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by Brian Stirling on Sat Jun 18, 2022 2:31 am
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So, I was surfing around about the 1906 Earthquake in San Francisco.  I come upon a WikiPedia page of a photographer that took a high altitude photograph of San Francisco entitled "San Francisco in Ruins".  It has to be among the most incredible pictures I've ever seen.

https://en.wikipedia.org/wiki/George_R._Lawrence


If posting a link like this is a problem I'll delete it, all you need to do is Google it...

I'd like to see what others think of an image created 116 years ago.  Click on the image of San Francisco and then click in to magnify.

The level of detail is shockingly great, simply amazing.


Brian
 

by Axel Hildebrandt on Sun Jun 19, 2022 10:21 am
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Very cool to see the level of detail and documentation of the devestation of San Francisco. Thanks for sharing the link, I did not know about Lawrence, kite and balloon photography at that time, who would have thought, and that huge lens.
Axel Hildebrandt
 

by Brian Stirling on Mon Jun 20, 2022 8:17 pm
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Yeah, I was unaware of him as well and only stumbled upon the image while looking into the 1906 San Francisco Earthquake.  A couple of things really struck me about the photo: first, as mentioned before, the level of detail is simply outstanding and if we were to do this today we'd probably do a panorama to produce an image of several hundred MP or more but this was shot in a single frame 116 years ago and appears to be at least on the order of several hundred MP equivalent; secondly, the image of SF in 1906 was way more modern than I would have imagined just 41 years after the Civil War, the docks are filled with steam ships and the skyline of the city is replete with a significant number of fairly tall buildings.  The last thing that struck me was how sharp and free from motion blur which suggest a fairly fast shutter speed.  Judging by the look of the water in the bay the shutter speed is slower than 1/100 but the images of people moving about and the lack of blurring of them suggests the shutter speed could not have been much slower than 1/20 -- I thought the emulsions of that time would have required several or many seconds exposure.  This guy knew his stuff, I mean he really knew his stuff!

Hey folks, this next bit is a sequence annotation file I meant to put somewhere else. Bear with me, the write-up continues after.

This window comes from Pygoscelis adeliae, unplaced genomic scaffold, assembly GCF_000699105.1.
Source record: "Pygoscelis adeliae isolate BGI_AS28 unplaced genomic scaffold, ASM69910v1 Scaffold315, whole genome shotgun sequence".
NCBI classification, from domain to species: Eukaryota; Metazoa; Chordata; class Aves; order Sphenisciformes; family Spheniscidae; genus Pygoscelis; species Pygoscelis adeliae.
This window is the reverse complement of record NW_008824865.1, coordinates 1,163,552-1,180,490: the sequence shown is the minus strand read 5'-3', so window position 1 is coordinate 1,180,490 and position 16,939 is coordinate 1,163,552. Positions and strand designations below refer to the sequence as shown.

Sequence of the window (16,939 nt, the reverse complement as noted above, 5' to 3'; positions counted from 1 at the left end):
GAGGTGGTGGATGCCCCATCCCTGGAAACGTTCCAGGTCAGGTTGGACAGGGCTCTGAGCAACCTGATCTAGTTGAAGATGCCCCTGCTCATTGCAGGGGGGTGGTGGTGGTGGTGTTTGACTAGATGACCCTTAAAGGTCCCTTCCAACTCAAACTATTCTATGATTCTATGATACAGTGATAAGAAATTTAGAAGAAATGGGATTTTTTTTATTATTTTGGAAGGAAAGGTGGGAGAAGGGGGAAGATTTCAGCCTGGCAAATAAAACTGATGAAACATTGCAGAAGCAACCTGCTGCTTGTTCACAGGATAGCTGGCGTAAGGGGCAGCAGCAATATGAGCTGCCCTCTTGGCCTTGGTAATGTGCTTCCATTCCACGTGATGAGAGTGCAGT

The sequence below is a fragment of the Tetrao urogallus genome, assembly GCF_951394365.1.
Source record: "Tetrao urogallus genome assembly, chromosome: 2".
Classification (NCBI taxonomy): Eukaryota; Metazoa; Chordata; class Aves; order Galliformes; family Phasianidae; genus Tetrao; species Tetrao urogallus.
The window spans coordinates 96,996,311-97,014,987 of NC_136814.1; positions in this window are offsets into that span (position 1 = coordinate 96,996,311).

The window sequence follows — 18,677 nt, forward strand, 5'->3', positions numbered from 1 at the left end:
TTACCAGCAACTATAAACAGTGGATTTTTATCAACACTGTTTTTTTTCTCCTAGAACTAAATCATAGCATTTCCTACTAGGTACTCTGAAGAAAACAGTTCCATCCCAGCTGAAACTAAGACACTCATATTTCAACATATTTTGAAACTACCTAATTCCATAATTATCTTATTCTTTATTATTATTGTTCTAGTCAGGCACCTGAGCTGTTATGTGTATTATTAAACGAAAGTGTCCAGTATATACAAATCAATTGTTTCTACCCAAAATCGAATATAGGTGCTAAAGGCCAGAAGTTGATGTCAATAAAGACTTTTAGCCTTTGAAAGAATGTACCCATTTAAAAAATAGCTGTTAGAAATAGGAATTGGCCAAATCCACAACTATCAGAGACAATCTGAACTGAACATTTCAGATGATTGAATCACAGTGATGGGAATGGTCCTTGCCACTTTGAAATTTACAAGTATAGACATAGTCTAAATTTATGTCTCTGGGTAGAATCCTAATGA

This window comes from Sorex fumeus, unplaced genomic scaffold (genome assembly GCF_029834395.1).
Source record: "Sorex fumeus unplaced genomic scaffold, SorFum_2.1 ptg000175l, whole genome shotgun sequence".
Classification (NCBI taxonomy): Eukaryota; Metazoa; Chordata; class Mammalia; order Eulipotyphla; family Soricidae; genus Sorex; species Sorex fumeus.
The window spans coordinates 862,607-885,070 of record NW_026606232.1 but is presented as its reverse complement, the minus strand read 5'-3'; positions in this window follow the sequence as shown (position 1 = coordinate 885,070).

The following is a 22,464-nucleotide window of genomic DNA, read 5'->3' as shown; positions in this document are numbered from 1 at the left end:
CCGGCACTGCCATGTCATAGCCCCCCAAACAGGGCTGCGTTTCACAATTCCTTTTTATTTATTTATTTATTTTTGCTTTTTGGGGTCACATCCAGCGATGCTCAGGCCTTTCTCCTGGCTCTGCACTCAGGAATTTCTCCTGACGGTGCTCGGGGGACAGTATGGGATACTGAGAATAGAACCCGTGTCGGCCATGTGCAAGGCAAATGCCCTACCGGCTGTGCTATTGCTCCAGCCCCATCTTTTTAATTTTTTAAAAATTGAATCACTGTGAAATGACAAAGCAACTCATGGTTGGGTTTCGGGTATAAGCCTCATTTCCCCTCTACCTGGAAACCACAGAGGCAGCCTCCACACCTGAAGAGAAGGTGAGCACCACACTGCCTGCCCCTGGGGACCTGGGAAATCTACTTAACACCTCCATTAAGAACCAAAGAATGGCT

Brian
 

by Axel Hildebrandt on Tue Jun 21, 2022 6:14 am
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I completely agree with your observations, which makes it even more surprising that he is not better known.
Axel Hildebrandt
 

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